I see lots of SOA books surrounding Java and have always had the subliminal notion that Java is the "right" language for robust/enterprisey SOA, even though I know what SOA involves and that it is perfectly possible using other languages & frameworks.

What exclusive traits Java has that other languages/platforms don't, that makes it so popular for SOAs?

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    I've build service oriented applications in PHP, Delphi, and Java, and (imho) the main reason for Java's popularity in the market is (was?) marketing. Nothing more, nothing less.
    – yannis
    Aug 28 '12 at 8:25
  • @YannisRizos My motivation for this question exactly, care to turn your comment into an answer? Aug 28 '12 at 8:57
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    Affinity for ESB's, SOAP, and all things that are XML and the marketing around them is what created this in my opinion. Things like -> mulesoft.org
    – Ben DeMott
    Aug 29 '12 at 6:50
  • @BenDeMott Could you add this as an answer with a little more elaboration?, I think this might be it. Aug 29 '12 at 16:35

What exclusive traits Java has that other languages/platforms don't, that makes it so popular for SOAs?

There's nothing much in Java itself that makes it especially suitable for SOAs. Sure, it offers garbage collection and dynamic code loading and the like, and they're all useful, but they're hardly unique features of Java.

What did make a difference though was the Enterprise Bean specification (which evolved into EJB and JEE). That was basically an adaptation of concepts that had been around for quite a long while in the big-iron space (transaction monitors, that sort of thing) to an OO model, together with the addition of statefulness so that certain types of models were a lot easier to express. The interesting thing is that EJB was a multi-vendor effort; yes, Sun promoted it a lot, but there were many commercial vendors that did implementations of it in their products quite early in the spec's lifecycle. That encouraged a lot of adoption; expertise in Java-based transaction monitors had suddenly become a nice transferrable skill.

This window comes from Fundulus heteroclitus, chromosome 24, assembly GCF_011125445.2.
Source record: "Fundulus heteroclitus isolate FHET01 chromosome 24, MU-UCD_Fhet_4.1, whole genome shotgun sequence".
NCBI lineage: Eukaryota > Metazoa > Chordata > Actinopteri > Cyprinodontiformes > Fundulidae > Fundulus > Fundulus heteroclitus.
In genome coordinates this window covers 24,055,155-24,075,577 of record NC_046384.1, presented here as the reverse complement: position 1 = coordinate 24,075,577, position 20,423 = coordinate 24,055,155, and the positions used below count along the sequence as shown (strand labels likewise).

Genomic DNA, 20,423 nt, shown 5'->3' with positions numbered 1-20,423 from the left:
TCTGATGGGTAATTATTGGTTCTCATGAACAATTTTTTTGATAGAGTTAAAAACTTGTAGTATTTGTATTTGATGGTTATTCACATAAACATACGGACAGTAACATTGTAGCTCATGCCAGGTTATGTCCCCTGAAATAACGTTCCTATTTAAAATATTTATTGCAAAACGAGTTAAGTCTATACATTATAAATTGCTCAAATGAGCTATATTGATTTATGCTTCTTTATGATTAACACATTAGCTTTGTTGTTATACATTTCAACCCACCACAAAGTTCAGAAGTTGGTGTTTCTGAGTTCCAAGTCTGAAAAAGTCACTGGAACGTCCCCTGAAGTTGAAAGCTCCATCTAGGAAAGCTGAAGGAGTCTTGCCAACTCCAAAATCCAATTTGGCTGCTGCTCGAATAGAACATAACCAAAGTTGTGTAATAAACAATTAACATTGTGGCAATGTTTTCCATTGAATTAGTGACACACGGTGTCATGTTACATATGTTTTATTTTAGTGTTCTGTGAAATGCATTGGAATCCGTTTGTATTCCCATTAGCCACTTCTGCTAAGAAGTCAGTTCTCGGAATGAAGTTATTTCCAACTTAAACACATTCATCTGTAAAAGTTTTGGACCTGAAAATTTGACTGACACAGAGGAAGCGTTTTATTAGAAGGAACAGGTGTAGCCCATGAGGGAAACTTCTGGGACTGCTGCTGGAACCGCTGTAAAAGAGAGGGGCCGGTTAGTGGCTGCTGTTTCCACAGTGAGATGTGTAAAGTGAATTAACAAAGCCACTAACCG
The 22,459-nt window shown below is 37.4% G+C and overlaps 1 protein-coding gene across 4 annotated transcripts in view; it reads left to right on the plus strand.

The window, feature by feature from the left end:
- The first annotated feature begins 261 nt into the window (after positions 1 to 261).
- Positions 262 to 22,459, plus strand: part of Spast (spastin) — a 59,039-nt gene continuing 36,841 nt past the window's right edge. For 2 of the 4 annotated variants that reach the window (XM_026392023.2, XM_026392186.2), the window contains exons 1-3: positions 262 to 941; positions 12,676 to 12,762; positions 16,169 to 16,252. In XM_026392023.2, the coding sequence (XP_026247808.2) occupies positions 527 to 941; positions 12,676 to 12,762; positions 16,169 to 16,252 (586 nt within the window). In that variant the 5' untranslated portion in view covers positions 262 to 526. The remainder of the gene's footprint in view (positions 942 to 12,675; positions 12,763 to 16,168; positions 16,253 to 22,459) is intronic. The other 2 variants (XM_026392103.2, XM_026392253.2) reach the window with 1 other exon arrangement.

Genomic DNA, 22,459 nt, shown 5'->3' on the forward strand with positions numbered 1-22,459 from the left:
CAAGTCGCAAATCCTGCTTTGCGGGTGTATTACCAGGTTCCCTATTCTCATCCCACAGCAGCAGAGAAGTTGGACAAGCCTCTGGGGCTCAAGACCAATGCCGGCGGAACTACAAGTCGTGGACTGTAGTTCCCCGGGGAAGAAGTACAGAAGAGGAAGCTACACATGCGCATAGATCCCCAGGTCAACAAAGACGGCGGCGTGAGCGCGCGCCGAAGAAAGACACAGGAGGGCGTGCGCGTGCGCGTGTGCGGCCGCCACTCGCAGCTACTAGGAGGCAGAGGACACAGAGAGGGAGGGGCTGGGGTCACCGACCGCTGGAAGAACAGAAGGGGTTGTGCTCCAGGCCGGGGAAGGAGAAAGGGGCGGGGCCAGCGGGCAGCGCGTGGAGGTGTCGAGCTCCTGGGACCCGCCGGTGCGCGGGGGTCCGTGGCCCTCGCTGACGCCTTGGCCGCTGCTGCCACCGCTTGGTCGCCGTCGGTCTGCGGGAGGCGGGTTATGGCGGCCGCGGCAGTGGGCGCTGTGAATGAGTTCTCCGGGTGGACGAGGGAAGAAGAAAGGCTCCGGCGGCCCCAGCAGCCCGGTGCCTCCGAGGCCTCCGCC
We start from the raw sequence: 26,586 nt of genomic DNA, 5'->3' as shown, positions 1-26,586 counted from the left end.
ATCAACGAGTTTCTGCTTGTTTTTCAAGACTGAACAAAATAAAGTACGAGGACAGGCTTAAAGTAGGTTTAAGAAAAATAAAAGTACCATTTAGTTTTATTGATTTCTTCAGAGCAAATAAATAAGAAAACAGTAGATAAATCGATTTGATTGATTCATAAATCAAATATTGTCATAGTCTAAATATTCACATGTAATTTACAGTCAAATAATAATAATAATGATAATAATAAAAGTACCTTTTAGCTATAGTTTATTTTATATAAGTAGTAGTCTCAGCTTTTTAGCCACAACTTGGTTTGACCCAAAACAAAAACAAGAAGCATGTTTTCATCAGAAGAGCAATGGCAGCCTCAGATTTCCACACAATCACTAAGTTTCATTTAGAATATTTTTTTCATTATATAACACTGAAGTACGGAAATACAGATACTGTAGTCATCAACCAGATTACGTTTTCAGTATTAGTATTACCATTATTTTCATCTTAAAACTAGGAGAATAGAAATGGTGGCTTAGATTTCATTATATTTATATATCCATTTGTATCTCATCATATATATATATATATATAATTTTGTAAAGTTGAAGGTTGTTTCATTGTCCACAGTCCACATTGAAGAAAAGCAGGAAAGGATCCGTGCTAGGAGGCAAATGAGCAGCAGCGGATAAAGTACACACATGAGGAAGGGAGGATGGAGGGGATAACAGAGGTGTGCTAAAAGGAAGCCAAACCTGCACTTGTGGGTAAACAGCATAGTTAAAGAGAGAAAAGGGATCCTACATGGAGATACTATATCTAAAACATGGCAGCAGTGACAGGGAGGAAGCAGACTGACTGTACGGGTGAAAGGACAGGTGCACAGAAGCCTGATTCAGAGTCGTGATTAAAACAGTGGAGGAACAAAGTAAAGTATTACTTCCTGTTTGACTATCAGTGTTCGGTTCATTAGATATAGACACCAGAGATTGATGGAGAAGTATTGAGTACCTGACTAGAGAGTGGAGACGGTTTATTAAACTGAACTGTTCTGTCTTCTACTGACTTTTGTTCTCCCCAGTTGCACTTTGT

Once that base had been established, it grew (e.g., with excellent SOAP tooling support, which superseded the use of CORBA in a lot of deployments) and that's really cemented Java in place. The thing that keeps Java as the king of the SOA space for now is the huge ecosystem of third-party libraries that make it easy to work in the area provided you use Java (or one of the other JVM-based languages, like Groovy or Scala). It's entirely possible to have such libraries in other languages, other environments — I'd expect C# and .NET to do fairly well on this metric — but you typically have to write a much larger fraction of the support layer yourself, and some of that is both tricky and boring to do well; leveraging Java makes a lot of sense if it is keeping you able to focus on the application's business logic and not the support framework.

In short, Java's good for SOA for you because it's good for SOA for many other people (and yes, that's self-reinforcing and sounds tautologous); it's the network effects.

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    Java's fussy predictability might also help; there's very little in the way of Undefined Behavior in the language, and you have to write everything out in full and at great length. I think that promotes ease of use by sub-Rock Star programmers, of whom there are quite a few… Aug 28 '12 at 21:47

Java was (and still is) simply the most popular language for the kind of application where the SOA concept is most attractive, i.e. heterogenous distributed and integrated systems with constantly shifting requirements aka "enterprise applications". So everyone was already using Java for such systems before SOA became a buzzword in exactly the same area.

As for the reason Java got so popular in that area, there's a lot of things that probably contributed: platform-independance, excellent cross-version compatibility, Sun's marketing budget and previous presence in the market (via Solaris and hardware), the focus on standardized APIs, being the first garbage collected and VM-based language to offer acceptable performance...